Introduction of chemotherapy sensitization and resistance genes

Oxford American handbook of oncology. Second Edition. Oxford University Press (2015)


One limitation of conventional chemotherapeutic approaches has traditionally been toxicity associated with administration of cytotoxic drugs, given the nonspecific nature of these agents. Gene therapy techniques can be used to either enhance prodrug concentration and effect within tumors or decrease toxic drug effects within normal tissues. Examples include genetic prodrug activating therapy (GPAT), genetic-directed enzyme prodrug therapy (GDEPT), or virus-directed enzyme prodrug therapy (VDEPT), which have the following mechanisms of action:

  • Preferential insertion of genetic material into cancer cells that encodes prodrug modif ying enzymes or cofactors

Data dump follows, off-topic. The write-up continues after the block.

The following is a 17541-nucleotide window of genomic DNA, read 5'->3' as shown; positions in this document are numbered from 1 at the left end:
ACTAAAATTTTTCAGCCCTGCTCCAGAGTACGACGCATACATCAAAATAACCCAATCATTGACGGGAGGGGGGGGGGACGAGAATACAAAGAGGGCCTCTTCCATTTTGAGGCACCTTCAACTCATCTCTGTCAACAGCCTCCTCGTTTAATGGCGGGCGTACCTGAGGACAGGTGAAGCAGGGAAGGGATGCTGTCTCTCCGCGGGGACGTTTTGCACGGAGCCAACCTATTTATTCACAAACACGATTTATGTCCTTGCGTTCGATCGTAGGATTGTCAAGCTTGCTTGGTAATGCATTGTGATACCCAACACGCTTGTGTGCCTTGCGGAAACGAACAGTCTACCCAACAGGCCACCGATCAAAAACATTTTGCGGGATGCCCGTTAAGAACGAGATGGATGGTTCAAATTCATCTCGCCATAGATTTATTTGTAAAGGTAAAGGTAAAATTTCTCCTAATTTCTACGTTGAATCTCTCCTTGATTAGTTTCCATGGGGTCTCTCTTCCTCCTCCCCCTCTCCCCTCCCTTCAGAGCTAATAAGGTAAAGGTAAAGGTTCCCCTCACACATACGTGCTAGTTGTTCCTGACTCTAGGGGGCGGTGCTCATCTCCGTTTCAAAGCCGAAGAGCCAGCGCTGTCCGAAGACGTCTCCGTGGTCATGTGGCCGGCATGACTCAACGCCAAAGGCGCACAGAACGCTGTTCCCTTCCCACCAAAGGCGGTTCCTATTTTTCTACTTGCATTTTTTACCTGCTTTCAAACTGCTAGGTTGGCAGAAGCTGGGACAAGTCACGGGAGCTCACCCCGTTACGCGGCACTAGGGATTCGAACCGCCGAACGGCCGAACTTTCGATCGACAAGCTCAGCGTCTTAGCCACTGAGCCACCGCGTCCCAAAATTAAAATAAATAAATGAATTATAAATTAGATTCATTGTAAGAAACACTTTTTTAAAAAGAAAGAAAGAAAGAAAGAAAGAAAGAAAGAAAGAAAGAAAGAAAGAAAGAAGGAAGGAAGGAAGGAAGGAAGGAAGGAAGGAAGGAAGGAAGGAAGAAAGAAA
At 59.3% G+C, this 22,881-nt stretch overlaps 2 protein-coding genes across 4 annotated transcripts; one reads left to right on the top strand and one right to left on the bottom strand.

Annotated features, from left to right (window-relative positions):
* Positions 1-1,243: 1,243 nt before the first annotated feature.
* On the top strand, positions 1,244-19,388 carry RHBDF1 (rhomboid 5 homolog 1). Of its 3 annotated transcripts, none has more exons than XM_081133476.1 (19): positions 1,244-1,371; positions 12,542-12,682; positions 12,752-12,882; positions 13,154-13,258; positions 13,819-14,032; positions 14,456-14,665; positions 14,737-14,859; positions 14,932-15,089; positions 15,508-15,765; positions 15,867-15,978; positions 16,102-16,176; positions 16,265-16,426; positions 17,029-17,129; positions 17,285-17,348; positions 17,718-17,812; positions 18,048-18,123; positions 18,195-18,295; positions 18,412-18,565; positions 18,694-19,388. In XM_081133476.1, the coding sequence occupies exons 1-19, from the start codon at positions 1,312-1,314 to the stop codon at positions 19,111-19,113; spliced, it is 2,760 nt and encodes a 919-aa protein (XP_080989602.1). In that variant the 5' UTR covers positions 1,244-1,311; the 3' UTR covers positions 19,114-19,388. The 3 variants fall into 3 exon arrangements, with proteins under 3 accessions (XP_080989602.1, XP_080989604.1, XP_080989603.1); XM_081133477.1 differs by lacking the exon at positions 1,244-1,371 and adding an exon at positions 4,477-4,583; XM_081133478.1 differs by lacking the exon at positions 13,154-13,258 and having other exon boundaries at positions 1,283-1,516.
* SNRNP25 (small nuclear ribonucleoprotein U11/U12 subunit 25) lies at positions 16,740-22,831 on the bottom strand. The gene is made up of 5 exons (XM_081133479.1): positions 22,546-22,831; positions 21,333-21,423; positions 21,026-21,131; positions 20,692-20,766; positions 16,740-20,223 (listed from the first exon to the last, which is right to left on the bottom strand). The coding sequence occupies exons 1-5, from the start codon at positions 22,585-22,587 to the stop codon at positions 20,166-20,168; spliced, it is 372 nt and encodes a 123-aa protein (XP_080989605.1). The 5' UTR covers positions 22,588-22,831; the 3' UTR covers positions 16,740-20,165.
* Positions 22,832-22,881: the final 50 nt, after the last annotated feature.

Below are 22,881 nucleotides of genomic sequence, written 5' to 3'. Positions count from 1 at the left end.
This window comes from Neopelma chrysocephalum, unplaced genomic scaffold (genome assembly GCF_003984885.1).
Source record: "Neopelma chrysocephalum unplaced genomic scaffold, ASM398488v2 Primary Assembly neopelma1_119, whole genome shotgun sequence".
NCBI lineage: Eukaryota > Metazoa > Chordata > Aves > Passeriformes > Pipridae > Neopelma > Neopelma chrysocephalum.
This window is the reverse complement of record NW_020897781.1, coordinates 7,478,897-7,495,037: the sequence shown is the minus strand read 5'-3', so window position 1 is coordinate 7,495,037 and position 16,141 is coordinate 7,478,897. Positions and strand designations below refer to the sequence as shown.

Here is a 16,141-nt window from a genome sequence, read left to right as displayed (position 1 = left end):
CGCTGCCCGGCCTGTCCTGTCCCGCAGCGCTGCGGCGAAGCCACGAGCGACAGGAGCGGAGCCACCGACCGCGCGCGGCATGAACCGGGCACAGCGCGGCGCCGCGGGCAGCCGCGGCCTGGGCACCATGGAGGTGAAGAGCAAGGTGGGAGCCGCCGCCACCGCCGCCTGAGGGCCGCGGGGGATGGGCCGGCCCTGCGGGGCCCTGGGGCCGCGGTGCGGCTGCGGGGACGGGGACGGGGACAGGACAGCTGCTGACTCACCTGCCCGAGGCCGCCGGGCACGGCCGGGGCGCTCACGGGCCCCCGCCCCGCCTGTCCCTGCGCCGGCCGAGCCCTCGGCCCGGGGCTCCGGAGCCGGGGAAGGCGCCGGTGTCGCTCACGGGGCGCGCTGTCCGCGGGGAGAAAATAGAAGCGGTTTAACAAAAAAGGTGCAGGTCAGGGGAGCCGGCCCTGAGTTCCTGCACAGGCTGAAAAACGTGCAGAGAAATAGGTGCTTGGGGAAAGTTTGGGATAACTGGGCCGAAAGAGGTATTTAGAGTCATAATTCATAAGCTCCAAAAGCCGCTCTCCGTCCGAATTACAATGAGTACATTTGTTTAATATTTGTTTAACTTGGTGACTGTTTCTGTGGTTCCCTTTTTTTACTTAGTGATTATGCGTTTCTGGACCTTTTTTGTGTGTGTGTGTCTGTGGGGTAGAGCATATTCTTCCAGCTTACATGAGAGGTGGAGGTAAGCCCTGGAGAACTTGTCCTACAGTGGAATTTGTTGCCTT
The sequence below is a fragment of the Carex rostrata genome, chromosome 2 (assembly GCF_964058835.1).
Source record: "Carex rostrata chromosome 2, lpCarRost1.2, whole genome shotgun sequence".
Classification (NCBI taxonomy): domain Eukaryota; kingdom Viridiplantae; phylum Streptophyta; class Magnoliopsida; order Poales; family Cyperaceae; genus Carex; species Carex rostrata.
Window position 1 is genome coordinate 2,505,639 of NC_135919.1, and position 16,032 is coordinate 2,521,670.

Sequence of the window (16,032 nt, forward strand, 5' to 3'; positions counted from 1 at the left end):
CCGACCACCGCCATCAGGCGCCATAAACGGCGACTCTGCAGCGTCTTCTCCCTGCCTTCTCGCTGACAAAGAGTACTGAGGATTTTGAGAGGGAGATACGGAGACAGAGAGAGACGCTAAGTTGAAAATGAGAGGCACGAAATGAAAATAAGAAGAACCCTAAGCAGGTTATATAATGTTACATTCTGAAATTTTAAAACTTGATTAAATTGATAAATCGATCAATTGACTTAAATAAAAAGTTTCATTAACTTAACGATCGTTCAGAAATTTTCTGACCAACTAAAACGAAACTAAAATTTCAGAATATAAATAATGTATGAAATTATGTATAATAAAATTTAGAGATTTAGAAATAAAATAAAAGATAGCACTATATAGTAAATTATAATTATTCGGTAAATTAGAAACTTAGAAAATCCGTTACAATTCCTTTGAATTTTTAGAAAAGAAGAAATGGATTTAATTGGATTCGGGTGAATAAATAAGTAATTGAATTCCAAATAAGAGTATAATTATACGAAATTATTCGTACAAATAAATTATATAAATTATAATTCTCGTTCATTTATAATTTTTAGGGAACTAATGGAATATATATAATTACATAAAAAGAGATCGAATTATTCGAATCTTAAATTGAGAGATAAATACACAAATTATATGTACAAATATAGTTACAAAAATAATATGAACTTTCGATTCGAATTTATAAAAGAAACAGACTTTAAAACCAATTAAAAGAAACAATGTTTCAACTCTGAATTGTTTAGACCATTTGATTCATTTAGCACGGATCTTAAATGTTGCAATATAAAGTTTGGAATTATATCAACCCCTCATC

• GPAT uses tumor-specific transcription factors to up-regulate expression of gene products within tumor cells, whereas GDPT and VDEPT rely on vector targeting to deliver genetic information within the tumor environment
  • Production of cytotoxic metabolites from administered prodrugs
  • Preferential killer of cancer cells with reduced toxicity

Chemotherapy resistance genes

  • Chemotherapy resistance genes are introduced into normal tissues (for example, multidrug resistance genes such as MDR-1).
  • Gene products cause efflux or detoxification of chemotherapeutics in normal tissues, allowing increased dosages of cytotoxic agents with reduced toxicity profiles.
  • Hematopoietic stem cells have been transduced with MDR-1 and then used adoptively with high-dose chemotherapy for relapsed leukemia or lymphoma.

For, example, direct injection of plasmid DNA expressing cytosine deaminase under the erB-2 gene promoter was used in a small trial of breast cancer patients. Production of 5-FU from 5-fluorocytosine was then used in a suicide gene approach to selectively target tumor cells to cytotoxic therapy.

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